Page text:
Wednesday, April 1st, 2015

retsuko: watanuki freaking out with a pig in his hands (omgwtfbbq!)
I've been thinking about "It Follows" ever since I saw it, mostly in two ways: 1), what the hell was up with that ending, and that plot twist, and that plot element, etc. and, 2) intellectually, I know this is impossible, but I don't want to turn off the lights because what if it is there?! I've seen horror movies before that lingered for a few days, but this one shows no signs of letting up and it's a rare movie that can scare me for this long. It's also a beautiful movie, another reason that it's sticking around in my brain, with its empty houses and landscapes, the whole thing feels like an exploration of a hollow shell. This film also reminds me of a particularly fiendish RPG that a player came into knowing only the most basic of rules, and upon leaving, said player knows very little more than what they started with, only that there was... this thing and there were rules and consequences, and there was an unrelenting sense of dread from start to finish. Seriously, there is only one jump cut in the whole movie (and it's reasonably warranted by the setting the characters are in at the time) and the rest is this perfectly timed to build tension and inevitability. So I want to recommend this movie to all and sundry. There is minimal gore if that turns you off, but the threat is not minimized because of this; there is character development of both obvious and subtle varieties; and there's a lovely sense of timelessness and universality that, again, a lot of movies (horror or not) want to capture but fail.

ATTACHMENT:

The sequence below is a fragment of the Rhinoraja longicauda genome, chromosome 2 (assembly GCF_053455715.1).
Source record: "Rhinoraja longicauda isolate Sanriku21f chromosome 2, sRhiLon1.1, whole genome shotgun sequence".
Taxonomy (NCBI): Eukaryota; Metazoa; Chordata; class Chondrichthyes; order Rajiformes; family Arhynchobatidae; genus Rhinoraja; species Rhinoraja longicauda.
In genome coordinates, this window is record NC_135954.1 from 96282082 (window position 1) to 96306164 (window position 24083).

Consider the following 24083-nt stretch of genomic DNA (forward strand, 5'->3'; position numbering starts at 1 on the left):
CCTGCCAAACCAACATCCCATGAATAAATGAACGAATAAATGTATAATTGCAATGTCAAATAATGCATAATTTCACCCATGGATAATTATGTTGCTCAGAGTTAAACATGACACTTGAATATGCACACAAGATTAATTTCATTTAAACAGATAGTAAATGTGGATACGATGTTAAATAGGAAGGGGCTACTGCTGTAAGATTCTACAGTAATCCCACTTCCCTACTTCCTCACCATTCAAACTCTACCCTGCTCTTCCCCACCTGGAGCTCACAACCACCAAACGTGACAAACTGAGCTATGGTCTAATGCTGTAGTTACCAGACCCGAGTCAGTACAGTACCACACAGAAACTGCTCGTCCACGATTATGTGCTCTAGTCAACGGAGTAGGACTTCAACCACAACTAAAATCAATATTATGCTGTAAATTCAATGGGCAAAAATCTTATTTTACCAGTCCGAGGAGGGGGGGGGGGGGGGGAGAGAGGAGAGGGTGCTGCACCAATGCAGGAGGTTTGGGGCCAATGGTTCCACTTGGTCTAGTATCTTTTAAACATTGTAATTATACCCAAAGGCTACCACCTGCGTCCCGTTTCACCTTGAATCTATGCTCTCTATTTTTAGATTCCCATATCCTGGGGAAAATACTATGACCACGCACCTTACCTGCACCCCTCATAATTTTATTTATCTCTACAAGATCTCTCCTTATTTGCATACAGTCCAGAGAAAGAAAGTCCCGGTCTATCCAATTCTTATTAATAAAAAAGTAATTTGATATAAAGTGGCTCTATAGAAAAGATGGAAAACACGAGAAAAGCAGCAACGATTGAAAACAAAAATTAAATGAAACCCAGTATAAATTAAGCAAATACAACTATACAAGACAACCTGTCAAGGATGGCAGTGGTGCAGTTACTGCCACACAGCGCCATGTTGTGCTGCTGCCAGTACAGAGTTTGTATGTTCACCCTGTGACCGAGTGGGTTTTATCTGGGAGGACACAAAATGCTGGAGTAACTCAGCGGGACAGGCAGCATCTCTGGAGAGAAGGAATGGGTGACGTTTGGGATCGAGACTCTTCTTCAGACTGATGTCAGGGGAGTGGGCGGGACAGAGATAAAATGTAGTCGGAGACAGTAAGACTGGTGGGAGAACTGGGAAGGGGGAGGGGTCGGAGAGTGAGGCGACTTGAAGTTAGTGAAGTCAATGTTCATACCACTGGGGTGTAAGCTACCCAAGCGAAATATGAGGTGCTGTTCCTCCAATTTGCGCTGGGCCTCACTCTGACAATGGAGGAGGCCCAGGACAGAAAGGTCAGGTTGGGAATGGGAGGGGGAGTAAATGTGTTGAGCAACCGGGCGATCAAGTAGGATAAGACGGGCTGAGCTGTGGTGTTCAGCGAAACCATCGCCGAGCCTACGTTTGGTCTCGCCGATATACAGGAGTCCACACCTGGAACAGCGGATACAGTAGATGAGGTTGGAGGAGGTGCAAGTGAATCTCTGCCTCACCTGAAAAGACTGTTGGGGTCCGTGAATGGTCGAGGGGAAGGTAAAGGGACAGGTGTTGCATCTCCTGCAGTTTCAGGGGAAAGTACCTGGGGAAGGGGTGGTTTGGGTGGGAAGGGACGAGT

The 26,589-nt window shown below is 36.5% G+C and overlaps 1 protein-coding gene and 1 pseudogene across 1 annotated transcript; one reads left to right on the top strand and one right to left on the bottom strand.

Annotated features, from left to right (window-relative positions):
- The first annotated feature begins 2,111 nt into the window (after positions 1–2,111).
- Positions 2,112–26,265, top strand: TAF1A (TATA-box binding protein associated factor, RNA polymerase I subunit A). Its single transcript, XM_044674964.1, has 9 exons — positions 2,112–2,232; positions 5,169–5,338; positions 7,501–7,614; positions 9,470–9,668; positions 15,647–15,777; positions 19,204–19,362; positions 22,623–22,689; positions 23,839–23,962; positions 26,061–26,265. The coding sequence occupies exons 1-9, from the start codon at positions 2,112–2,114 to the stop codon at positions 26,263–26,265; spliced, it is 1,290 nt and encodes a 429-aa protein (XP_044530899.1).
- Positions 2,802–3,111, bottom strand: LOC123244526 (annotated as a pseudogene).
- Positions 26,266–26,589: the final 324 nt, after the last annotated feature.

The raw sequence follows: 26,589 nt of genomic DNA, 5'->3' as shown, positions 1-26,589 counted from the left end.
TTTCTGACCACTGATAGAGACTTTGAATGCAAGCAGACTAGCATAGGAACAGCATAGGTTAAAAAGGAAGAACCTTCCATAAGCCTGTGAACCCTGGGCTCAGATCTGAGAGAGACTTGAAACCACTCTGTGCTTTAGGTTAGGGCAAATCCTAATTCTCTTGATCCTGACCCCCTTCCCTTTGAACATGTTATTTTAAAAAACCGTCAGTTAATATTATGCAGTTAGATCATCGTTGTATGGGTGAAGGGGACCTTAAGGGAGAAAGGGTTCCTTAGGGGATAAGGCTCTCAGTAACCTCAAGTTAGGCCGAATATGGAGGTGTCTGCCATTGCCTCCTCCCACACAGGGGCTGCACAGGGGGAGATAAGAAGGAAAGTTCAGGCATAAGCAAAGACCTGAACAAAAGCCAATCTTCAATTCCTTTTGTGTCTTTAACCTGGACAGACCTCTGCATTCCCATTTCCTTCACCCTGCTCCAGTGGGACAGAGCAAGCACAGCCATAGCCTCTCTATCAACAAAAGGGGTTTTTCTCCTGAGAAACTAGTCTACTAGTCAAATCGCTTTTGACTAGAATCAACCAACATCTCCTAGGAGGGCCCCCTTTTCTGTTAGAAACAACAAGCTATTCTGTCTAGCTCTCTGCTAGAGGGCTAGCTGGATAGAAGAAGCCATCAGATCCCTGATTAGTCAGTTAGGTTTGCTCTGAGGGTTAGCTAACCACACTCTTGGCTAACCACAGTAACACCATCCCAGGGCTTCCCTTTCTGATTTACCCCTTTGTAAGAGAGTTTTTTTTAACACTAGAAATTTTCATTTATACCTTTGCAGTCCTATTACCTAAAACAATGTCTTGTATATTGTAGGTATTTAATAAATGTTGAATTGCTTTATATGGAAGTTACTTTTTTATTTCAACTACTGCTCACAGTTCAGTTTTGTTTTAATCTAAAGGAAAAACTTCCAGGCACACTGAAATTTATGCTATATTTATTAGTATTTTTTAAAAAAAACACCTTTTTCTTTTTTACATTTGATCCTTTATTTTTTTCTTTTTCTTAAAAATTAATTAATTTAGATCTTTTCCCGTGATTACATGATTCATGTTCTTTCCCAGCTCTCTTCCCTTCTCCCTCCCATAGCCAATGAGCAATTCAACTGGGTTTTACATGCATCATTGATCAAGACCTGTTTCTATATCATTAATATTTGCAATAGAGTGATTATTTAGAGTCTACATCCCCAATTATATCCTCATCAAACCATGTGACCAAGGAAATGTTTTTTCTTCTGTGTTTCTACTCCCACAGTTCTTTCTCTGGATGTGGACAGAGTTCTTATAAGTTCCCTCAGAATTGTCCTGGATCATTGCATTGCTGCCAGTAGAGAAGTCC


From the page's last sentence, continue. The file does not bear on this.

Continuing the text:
So, go. See it. Not alone.
retsuko: (fierce!)
OK, now this is what I was waiting for! The fabulous episode, Datalore )

Unfortunately, "Angel One"... I wasn't waiting for so much. Klingons appreciate strong women. )

Signs it's THE FUTURE/NOT THE FUTURE: OK, writers, in the future, have we eliminated the common cold or not? In "Datalore" it's mentioned (for the millionth time) that the common cold has been eradicated and no longer plagues anyone, but in "Angel One", the illness that the Enterprise crew is suffering from looks suspiciously like the common cold. Which is it, writers? Please pick one option or another!

A note for science fiction writers interested in writing a matriarchial society: If this is an episode about a planet dominated by women, why are the men talking so much? If you've set up this scenario solely to show how our modern society is still grappling with sexism and it's wrong, there are far easier ways to go about making that point without effectively doing exactly what the characters you make into villains are doing.

May 2016

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